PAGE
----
Friday, May 26, 2006

How Many Bath Products Does a Girl Need?

This morning she trekked into the bathroom to clean, hoping to get that job out of the way before the Holiday Weekend. Memorial Day Weekend was destined to be hot and muggy, and the last thing she wanted to be doing was cleaning the bathroom.

When she finished the sink and toilet and turned to the bath tub, she just stood there looking at it as if some stranger lived there. Removing the products from the side of the tub to clean it took longer than cleaning it. Two different shampoo brands, calling, of course, for two different conditioner brands; two tubes of Oil of Olay face wash; a bottle of St. Ives Apricot Scrub exfoliant; a bottle of Oil of Olay Ribbons body wash; two bottles of different scents of shower lotions; a bottle of K-Y massage oil; a can of ocean-scented shave gel; one Venus razor; and last but not least, two large bottles of bubble bath, one sandalwood scented and the other mango and orange.

She thought, "I've got to get rid of some of these things!" and retrieved a plastic Wal-Mart bag. She tossed in one of the shower lotion bottles, the nearly-empty-but-not-quite shampoo and conditioner and the almost-empty-but-not-completely mango and orange bubble bath. She took the massage oil, which she decided probably really had no purpose on the tub, and put it in the cabinet.

After scrubbing the tub clean and replacing the seashell bath mat, she lovingly replaced the saved-from-the-dumpster products and walked out of the bathroom, tossing the bag of disposed of items into the trash bag on her way out the door to take the trash to the curb for pick-up later in the day.

Back to work, her mind kept wandering. She was remembering that only two days ago she used the tossed shampoo and conditioner, and her hair felt so soft all day. She was remembering that a few nights earlier, her skin needing extra moisturizing, she rubbed the massage oil on her arms and legs in the tub. Her breathing quickened. She strolled back to the bathroom from behind her desk and prided herself on the organization on the side of her tub, but once back to work, she could not let go of the little voice in her head, telling her that she was going to need the things she threw away, probably within the next half-hour.

In her PJs, hair pulled up in a long ponytail, barefoot, muttering to herself, she rushed to the curb, and barely noticing the passing cars, the people staring openly at her, probably discussing with their children on the way to school that they should feel sorry for people like her, she opened the bags until she found the Wal-Mart Bag of Discarded Bath Products. Hugging them to her chest, she rushed inside and replaced them on the bath tub, her withdrawal symptoms fading, thinking, "Tomorrow I need to go buy more bath stuff before I run out!"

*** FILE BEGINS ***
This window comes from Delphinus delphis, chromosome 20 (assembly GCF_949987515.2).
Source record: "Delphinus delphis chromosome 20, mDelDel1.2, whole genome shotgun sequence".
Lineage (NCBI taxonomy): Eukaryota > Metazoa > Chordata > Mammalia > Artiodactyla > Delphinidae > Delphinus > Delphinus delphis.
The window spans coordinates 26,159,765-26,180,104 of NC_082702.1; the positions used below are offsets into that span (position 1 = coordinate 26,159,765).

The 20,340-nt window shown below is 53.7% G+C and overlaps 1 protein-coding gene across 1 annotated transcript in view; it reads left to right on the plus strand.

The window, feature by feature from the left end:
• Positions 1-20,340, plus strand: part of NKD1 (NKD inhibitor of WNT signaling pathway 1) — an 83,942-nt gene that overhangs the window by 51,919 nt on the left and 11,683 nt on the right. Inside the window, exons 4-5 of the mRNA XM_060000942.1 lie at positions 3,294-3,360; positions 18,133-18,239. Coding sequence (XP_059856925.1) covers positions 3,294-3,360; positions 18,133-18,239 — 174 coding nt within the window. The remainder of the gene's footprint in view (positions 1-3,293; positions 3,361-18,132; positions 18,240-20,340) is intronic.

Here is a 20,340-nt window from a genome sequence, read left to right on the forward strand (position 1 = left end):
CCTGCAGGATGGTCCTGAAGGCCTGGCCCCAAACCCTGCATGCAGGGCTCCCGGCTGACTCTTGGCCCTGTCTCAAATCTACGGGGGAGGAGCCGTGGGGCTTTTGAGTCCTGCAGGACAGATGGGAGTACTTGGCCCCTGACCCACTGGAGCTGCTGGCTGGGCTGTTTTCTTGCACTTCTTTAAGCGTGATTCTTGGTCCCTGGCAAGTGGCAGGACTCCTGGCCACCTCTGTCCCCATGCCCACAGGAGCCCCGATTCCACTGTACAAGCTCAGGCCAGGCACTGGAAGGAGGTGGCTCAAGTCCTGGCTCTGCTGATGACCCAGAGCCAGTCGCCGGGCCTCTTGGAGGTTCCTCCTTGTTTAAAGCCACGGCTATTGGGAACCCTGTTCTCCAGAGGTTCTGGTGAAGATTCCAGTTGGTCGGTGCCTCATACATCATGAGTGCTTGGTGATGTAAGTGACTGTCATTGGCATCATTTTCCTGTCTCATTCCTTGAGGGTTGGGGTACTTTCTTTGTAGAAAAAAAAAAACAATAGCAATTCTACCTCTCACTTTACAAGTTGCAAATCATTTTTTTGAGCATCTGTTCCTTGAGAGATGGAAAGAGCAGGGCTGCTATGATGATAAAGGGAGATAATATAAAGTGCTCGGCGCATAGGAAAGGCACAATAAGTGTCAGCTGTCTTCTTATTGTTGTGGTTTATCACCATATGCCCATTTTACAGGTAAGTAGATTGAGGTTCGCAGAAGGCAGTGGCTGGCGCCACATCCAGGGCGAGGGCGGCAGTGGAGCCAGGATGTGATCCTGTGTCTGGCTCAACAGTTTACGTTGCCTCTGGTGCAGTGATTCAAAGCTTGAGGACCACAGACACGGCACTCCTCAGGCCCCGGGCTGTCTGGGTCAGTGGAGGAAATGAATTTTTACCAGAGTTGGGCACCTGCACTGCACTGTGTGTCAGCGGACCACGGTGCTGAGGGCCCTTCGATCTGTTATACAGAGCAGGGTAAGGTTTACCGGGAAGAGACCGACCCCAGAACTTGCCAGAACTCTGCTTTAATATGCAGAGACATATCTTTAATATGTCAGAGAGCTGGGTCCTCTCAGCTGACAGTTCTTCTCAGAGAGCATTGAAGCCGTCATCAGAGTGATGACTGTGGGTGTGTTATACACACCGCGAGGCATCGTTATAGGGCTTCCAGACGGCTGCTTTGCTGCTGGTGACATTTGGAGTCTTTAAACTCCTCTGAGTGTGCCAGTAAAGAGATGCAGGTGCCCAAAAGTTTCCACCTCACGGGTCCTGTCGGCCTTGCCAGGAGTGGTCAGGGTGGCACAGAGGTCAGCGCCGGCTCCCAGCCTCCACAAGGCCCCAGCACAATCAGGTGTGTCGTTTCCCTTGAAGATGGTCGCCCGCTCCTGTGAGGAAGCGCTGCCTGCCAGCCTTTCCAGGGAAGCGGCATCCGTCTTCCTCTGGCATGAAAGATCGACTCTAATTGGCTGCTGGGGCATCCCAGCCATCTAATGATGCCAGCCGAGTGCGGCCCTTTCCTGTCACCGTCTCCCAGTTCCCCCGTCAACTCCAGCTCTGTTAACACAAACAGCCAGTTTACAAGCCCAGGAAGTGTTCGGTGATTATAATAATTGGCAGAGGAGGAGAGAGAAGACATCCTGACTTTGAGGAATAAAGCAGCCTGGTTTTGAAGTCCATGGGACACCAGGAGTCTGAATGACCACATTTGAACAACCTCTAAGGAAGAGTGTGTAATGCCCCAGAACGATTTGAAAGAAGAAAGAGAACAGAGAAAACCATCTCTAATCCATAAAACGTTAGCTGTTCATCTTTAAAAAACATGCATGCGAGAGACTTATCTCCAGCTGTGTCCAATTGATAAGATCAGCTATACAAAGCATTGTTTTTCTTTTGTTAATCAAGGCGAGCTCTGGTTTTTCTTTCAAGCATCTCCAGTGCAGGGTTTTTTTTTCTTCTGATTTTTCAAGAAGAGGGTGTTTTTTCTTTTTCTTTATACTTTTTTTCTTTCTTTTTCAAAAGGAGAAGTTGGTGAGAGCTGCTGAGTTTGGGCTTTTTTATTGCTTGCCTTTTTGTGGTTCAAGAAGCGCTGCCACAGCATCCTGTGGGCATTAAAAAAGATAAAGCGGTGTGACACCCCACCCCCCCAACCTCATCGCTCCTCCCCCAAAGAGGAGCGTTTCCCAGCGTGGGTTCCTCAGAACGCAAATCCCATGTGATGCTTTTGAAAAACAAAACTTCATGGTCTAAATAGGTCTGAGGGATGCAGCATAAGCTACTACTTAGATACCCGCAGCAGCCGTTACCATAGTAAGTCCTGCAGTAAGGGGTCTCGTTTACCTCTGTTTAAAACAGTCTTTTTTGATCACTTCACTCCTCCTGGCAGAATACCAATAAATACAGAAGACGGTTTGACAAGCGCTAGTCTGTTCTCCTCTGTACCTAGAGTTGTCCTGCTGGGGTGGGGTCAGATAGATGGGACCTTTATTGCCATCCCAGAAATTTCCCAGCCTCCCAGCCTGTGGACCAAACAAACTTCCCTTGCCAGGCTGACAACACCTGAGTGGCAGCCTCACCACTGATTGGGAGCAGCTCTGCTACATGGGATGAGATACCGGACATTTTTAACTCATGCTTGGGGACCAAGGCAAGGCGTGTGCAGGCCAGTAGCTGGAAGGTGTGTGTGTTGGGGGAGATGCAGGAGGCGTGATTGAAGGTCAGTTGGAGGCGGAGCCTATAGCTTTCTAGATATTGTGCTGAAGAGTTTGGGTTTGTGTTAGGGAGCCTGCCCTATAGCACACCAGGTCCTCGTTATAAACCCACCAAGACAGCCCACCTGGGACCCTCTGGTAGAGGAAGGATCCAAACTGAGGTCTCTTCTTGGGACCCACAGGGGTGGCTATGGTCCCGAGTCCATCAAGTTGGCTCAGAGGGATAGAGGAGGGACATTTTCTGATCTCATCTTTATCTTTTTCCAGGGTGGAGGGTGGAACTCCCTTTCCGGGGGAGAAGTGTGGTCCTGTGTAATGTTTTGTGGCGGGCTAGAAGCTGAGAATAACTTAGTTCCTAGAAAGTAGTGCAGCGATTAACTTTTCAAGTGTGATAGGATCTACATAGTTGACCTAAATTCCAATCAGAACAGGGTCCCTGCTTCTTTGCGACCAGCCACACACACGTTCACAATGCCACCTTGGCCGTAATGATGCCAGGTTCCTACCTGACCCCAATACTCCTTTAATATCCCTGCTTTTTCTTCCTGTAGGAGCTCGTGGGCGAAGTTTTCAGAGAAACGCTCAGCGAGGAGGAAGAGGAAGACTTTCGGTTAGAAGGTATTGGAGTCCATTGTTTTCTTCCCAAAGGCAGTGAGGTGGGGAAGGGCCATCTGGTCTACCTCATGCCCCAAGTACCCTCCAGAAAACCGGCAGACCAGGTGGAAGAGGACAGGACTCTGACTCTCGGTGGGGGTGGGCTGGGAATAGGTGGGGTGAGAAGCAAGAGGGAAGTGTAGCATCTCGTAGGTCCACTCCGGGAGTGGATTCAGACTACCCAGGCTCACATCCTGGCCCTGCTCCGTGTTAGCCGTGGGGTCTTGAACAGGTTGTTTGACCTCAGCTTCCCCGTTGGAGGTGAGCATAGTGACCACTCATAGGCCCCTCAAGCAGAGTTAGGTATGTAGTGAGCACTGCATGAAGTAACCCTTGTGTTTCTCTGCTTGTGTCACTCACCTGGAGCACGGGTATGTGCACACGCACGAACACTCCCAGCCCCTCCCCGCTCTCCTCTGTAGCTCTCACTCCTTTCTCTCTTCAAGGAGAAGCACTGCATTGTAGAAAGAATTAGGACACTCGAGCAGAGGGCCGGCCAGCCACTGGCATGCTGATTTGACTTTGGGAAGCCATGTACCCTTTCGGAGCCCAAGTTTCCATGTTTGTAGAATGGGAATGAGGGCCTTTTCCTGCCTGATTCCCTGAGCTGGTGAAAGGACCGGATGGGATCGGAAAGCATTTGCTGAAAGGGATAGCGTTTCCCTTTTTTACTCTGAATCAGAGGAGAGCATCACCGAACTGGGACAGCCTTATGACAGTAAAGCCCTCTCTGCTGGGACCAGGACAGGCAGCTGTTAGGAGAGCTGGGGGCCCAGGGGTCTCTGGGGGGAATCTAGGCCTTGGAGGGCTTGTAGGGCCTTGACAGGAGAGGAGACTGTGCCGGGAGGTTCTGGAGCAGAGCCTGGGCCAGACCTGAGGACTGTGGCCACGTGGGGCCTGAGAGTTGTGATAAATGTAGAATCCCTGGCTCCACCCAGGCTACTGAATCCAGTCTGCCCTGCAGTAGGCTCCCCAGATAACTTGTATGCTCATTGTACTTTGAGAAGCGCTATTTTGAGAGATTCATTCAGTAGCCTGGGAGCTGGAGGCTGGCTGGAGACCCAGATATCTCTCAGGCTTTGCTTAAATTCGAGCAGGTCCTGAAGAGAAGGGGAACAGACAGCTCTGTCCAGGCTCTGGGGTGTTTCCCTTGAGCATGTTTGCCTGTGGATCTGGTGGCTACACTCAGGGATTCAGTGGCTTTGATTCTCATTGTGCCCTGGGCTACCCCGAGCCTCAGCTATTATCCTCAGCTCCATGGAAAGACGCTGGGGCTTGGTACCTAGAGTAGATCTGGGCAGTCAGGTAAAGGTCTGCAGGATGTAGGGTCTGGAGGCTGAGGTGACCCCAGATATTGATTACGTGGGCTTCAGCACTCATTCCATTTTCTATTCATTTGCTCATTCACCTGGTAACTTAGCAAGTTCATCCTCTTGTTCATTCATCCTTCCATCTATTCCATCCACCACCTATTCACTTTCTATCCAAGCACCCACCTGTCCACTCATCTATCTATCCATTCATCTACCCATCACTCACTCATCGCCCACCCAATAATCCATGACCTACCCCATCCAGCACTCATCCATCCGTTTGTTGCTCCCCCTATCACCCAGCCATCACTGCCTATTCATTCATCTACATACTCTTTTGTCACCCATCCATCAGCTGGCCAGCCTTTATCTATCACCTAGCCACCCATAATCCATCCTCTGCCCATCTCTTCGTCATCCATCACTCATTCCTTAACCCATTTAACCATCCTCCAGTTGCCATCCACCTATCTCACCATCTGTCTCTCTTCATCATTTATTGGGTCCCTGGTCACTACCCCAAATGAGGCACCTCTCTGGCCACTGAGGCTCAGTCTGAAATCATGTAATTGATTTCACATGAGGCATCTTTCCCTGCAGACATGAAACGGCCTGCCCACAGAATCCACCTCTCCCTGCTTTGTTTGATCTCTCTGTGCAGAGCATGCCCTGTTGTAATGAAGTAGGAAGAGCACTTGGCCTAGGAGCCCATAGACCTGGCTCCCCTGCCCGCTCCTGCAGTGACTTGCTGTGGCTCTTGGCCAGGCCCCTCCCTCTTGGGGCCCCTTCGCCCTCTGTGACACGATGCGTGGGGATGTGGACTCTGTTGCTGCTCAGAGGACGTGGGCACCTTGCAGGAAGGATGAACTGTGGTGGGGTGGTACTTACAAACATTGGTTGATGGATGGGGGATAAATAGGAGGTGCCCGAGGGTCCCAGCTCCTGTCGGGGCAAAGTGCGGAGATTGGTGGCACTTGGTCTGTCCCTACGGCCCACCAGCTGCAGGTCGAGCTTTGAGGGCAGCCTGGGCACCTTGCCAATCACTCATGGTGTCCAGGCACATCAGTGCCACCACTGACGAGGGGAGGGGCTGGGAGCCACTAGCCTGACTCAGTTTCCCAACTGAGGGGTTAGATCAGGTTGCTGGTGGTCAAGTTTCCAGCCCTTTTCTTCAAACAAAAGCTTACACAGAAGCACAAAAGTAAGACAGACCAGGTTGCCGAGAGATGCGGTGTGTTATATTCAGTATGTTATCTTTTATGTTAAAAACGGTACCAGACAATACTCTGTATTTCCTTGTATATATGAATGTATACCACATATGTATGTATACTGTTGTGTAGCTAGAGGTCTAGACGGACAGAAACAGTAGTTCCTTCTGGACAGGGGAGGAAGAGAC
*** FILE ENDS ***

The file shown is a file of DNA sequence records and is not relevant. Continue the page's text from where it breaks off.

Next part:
The life of a Bath Product Addict. There is no Twelve-Step Program for her but probably should be.

Sunday, May 21, 2006

Battle of the Bees

About three weeks ago, the wood bees, who obviously also love the idea of having a beach house, made their annual pilgrimage back to the beams of HER beach house. They started by just showing up one day while she was grilling burgers, casing the joint, finding all their old holes from last year and merrily buzzing away to collect their friends and little pieces of bee furniture, returning the following day with a crew of carpenters and movers and their families of ten.

She listened, not as much annoyed as amazed by the sounds of munching and drilling going on overhead, but when sawdust began to shower down on her, she called Don.

For two years he has complained about the families moving in above their heads, the parties going on in the beams. When they read on the Internet that those little creatures dig entire tunnel networks in the wood structures, he vowed to eliminate the problem.

This eviction process never quite got off the ground. She wanted to net them and remove them and spray them with nerve gas, and Don just wanted to knock them to the ground with the net and stomp them to death. In the end, they did nothing but sit and complain.

She has never been afraid of the bees, allowing them to hover at eye level and share her space, but he is terrified of them. Their buzzing and hovering intimidates him. Just how frightened he is of them she never realized, however, until she purchased a bottle of spray to rid of the pests that were destroying The Beach House.

She said, "Don, come here! Look! There's one drilling right there and he has his ass sticking out of the hole! Quick, spray him, spray him!"

And Don said, "I'll get that little fucker! I'll get him...if he's still there after we eat, you better believe I'll get his ass!"

She stopped turning the steaks, mid-turn and glanced over at Don and realized at that moment that he had no intentions of declaring war on those bees. She laughed at him and he said, "What?"

She said, "You're scared."

Don replied, as everyone would expect him to with, "I'm not SCARED! I just want to eat dinner first."

Again she laughed, and he asked, "Well, what if they get pissed and don't die and just all come swarming out of their little forts and attack me? Look, I said I'll get them right after we eat, okay? If he's still sticking out like that."

Dinner lasted awhile. Don cut his steak in unusually small bites and kept spooning seconds and thirds of vegetables he normally never cared for.

After dinner, she went straight to The Beach House, thinking he had followed her, but when she turned around, Don was nowhere in sight and she found him in the recliner in front of the TV.

"Don?" she said. "He's not sticking out of the hole anymore, but I can hear a swarm of them drilling and chewing and there is sawdust falling like crazy!"